The red-eyed zombie is back, and he looks hungry. There’s an impressive variety in enemy appearances, even if it has to be said that London’s ethnic diversity isn’t portrayed particularly accurately
Ubisoft Montpellier has been given free rein to experiment with the new hardware, and it’s relished every moment. ZombiU makes the relationship between TV and GamePad screens feel fresh, and – displaying a clear awareness of horror gaming conventions – it toys with you brilliantly. Red herring clues, twitching corpses and suspect doors all play into its manipulation and contribute to sophisticated shocks. The GamePad’s new way to play also presents new ways for you to be played, and the resulting surprises are often delightful.
As you move through the game, you develop a routine of survival: you turn off your light to let it recharge, you scan the area for loot and danger by raising the pad to the TV in a riff on Arkham City’s Detective Mode, and you knock the head off anything that looks like it could cause mischief in future. Beyond that, it’s crowd control: dividing, conquering and nailing doors shut in the faces of zombies, whether you’re negotiating a party in a block of flats that’s taken a turn for the undead or the Tower Of London’s corridors.
The trouble with ZombiU comes when you go off-piste – those moments when you’re thrown from the ribbon of the game’s missions, or die deep within an unscanned area without a saved shortcut to easily retrace your steps. This issue is underlined when, just before the final act, the game forces you into a needless and poorly explained treasure hunt through previously explored environments. The strange dead ends that confused you the first time around suddenly make sense (and the Dark Souls-style symbol messages left by other players might water down frustration), but it shines a light on the fact that ZombiU is a lot less fun when it can’t deal out fresh shocks and surprises.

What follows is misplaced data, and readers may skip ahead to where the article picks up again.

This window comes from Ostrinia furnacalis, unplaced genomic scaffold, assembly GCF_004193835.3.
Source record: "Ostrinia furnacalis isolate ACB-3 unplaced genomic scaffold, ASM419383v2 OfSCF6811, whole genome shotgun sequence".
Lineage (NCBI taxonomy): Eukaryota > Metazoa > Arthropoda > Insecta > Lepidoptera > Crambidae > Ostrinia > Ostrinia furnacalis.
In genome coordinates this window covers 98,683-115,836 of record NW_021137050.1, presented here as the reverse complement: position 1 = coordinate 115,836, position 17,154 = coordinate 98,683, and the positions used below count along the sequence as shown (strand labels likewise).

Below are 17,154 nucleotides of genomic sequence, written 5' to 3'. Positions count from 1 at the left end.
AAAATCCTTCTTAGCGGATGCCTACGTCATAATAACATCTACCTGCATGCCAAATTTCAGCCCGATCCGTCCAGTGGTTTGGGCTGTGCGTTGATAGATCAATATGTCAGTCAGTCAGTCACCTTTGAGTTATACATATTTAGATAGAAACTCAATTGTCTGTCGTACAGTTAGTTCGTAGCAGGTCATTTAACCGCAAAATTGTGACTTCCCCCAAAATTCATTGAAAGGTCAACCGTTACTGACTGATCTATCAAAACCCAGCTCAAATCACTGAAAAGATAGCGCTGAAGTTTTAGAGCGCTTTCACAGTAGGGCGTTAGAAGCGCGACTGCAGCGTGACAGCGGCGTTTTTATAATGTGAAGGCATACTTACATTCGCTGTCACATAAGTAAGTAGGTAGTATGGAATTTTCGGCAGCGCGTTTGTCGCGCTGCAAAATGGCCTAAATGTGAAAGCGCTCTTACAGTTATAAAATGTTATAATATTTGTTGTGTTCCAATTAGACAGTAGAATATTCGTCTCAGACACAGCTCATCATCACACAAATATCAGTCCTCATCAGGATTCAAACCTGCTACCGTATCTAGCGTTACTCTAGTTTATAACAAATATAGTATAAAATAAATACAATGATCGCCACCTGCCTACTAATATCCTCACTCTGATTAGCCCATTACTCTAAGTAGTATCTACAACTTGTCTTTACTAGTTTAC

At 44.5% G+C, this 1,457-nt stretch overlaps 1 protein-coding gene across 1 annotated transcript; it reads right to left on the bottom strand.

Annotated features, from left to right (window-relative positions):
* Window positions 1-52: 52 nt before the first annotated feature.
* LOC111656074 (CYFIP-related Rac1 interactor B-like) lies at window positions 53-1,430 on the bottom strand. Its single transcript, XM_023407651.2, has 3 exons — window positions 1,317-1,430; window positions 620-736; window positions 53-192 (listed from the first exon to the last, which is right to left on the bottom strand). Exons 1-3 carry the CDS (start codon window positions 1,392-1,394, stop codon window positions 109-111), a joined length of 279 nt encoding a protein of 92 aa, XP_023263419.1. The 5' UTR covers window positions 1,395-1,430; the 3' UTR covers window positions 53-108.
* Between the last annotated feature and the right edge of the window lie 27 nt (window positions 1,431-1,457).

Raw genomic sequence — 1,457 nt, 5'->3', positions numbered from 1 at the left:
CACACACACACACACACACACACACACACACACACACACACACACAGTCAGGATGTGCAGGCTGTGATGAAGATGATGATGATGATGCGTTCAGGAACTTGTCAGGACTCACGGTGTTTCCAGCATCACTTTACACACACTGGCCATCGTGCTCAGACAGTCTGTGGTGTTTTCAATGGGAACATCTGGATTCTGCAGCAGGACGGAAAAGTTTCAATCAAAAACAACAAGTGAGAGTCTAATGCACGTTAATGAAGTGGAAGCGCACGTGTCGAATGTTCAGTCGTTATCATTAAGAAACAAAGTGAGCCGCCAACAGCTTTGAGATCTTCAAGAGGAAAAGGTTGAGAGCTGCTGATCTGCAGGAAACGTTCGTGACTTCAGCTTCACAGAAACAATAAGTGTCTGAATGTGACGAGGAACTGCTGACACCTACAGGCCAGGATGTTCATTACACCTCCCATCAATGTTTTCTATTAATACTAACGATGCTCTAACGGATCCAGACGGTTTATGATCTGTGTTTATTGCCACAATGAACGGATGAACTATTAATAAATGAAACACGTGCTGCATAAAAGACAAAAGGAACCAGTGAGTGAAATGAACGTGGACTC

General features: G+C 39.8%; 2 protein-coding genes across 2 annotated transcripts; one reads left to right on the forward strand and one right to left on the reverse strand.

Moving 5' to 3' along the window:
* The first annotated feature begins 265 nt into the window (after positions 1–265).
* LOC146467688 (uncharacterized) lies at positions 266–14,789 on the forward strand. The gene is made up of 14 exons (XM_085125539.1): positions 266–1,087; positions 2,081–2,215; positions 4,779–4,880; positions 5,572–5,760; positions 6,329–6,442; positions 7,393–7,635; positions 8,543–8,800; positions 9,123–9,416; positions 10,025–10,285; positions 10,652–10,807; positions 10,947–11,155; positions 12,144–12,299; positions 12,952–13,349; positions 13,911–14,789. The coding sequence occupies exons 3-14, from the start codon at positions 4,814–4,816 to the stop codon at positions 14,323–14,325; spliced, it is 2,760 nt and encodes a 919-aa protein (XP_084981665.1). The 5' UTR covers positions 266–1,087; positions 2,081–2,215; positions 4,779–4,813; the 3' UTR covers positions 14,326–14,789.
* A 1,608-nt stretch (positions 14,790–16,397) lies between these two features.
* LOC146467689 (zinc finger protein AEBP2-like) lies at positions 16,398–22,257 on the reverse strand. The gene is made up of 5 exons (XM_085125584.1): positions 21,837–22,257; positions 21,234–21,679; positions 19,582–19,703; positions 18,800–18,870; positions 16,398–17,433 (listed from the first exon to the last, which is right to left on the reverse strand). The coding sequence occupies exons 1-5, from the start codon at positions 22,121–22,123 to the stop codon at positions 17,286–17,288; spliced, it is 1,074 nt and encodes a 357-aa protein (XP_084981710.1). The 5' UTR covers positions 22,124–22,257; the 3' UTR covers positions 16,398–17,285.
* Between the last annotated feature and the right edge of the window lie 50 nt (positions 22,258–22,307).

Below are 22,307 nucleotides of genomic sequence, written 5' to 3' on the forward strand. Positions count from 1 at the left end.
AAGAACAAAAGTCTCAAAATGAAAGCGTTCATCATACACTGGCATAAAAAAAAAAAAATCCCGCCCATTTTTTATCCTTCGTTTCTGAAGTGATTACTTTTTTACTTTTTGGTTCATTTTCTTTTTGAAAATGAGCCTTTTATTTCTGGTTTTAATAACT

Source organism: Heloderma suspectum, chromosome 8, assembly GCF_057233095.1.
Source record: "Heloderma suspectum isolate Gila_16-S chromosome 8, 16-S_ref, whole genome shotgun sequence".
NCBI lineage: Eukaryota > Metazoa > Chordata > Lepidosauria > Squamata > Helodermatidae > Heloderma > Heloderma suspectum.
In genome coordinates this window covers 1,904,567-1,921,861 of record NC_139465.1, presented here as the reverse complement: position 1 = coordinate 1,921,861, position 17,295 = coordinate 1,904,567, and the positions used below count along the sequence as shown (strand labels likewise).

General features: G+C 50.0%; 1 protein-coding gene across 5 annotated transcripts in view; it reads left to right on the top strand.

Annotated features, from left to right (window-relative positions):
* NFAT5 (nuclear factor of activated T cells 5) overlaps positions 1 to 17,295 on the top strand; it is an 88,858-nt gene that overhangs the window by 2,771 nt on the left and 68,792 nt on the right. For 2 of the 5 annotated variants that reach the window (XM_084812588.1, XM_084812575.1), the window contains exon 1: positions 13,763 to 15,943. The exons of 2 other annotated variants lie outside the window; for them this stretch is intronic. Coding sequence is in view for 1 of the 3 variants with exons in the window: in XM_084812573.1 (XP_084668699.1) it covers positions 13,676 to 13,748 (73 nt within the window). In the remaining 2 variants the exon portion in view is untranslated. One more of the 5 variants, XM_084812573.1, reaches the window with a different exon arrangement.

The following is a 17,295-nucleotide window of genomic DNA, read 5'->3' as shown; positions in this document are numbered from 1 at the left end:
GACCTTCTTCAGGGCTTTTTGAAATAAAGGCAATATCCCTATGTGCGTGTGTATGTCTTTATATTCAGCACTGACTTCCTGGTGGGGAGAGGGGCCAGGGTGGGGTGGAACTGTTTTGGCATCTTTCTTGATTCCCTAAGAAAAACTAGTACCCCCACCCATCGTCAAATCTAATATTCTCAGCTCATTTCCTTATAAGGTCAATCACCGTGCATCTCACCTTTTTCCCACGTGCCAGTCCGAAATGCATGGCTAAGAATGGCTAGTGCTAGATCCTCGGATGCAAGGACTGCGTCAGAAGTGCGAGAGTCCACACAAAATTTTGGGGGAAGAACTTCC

ZombiU makes rare, nerve-shredding dips into hordes of Left 4 Dead proportions, and the rainy onslaught outside Buckingham Palace is a memorable example
The game’s strong feeling of earthy realism, meanwhile, is also sadly lost as it continues. At first, threat and variety are ramped up by zombies growing faster and more reactive, and the occasional infected policeman in body armour. Beyond this, however, enemies break with what a purist might call Romero canon and the game takes an unwelcome lurch away from horror and into fantasy. A late-game foray into an arena scenario, meanwhile, is another instance of the needs of the game pulling out of sync with the needs of the narrative. The use of explosive zombies, which ignite upon the thwack of willow against gas tank, genuinely feels unfair with the odds stacked so high.
The terrors of the horde that has descended on London come with caveats, then. ZombiU, however, is a title that will infuse impulse buyers, early adopters and Nintendo diehards with relief and appreciation for the novel gameplay that Wii U can and will continue to provide. It’s a confident start, if not an end in itself – one that makes us eagerly anticipate where Montpellier will take its ideas next.